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EPA inches forward on rewrite of climate rule

EPA logo on the door of the headquarters
The EPA logo on the door of its headquarters. Photo: Justin Sullivan/Getty Images

The Environmental Protection Agency has committed to rewriting a regulation banning certain uses of heat-trapping chemicals, a low-profile but nonetheless significant climate policy issued by then-President Barack Obama.

Driving the news: In a document signed late Friday by EPA Administrator Scott Pruitt, the agency laid out compliance guidelines for affected industries, chiefly heating and cooling companies, in the wake of a court ruling last year rejecting the Obama-era rule. EPA also committed to rewriting the rule, the first official comment from the agency on the issue, according to experts following the issue.

The back story: This Obama-era rule was meant to be the regulatory foundation for how the last administration would implement a new amendment to the Montreal Protocol, a global environmental treaty originally agreed to more than 30 years ago to protect the Earth’s ozone layer.

The amendment, approved by all world leaders in October 2016, phases down refrigerants used in air conditioners that contain powerful greenhouse gases called hydrofluorocarbons, or HFCs.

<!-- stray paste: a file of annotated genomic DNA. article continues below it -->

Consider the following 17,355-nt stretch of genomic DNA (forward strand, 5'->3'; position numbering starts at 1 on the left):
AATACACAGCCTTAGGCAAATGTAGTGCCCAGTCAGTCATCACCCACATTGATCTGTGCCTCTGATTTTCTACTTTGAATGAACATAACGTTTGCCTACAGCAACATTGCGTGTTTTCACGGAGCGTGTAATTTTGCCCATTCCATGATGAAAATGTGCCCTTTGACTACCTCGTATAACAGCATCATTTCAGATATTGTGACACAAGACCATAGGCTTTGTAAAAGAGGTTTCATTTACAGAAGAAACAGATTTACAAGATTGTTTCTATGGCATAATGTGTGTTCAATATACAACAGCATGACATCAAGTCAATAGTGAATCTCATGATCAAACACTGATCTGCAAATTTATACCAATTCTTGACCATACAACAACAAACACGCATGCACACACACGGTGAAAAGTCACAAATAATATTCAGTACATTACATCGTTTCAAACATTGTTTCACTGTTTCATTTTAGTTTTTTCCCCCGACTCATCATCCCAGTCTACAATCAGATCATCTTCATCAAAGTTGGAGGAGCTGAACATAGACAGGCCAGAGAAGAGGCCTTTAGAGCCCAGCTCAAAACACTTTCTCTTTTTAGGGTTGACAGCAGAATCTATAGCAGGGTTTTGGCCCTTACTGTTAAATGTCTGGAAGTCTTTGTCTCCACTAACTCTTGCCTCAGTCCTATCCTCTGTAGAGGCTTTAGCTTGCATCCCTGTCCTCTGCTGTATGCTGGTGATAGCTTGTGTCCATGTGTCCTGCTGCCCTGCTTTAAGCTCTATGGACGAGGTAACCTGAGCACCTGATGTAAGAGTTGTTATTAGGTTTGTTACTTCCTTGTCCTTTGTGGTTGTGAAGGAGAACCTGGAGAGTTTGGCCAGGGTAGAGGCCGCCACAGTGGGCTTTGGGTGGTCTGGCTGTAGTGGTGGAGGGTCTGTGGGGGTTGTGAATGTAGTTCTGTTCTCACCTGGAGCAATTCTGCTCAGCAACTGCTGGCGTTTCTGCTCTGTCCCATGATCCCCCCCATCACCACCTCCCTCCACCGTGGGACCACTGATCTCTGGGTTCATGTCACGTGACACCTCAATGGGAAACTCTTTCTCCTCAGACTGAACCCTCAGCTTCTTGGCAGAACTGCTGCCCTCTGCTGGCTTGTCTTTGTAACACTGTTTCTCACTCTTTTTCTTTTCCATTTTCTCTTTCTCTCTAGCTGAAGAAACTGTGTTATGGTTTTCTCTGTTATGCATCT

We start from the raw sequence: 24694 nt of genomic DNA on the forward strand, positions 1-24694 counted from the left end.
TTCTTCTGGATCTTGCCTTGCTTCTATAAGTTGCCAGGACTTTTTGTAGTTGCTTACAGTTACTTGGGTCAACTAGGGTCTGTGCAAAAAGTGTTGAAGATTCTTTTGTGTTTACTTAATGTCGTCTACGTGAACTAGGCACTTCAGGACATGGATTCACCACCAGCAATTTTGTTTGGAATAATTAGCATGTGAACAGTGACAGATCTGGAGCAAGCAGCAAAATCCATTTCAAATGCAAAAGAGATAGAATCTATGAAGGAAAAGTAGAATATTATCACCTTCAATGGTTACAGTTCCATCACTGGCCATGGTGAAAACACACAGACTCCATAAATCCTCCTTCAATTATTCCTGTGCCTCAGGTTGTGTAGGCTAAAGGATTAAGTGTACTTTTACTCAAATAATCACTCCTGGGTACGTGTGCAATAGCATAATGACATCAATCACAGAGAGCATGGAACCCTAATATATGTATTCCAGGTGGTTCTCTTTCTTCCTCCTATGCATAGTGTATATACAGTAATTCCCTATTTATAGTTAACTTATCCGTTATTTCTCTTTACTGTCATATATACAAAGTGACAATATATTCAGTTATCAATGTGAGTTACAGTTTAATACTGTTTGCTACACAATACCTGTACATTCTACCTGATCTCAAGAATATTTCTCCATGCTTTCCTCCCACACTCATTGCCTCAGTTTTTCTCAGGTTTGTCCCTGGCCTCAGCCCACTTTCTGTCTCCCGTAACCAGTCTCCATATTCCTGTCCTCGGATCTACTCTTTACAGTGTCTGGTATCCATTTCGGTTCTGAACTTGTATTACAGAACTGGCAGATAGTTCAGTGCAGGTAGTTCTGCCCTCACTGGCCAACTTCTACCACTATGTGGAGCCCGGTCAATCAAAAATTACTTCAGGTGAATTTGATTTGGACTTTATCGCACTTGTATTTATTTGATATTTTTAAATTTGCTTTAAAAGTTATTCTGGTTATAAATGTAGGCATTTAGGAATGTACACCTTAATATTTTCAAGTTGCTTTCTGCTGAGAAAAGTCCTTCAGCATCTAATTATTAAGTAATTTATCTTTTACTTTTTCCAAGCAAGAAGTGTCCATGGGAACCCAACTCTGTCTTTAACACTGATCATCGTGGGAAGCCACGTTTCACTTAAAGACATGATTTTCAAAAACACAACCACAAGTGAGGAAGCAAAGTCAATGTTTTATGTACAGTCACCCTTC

What’s next: For the Montreal Protocol amendment to legally take effect, the Senate must vote and approve it. The State Department has official jurisdiction over that, and a request for comment wasn’t immediately returned, though a career official expressed support for it late last year.

A senior EPA official said the agency is supporting the process, but if Congress doesn’t approve it, EPA views the amendment “as a backdoor attempt to turn the Montreal Protocol into a climate treaty.”

Bottom line: Trump is more likely to keep this policy more than any others issued by Obama, largely because the industries affected support the policy. The heating and cooling industry backs it because they've invested millions in new refrigerants to replace the existing ones.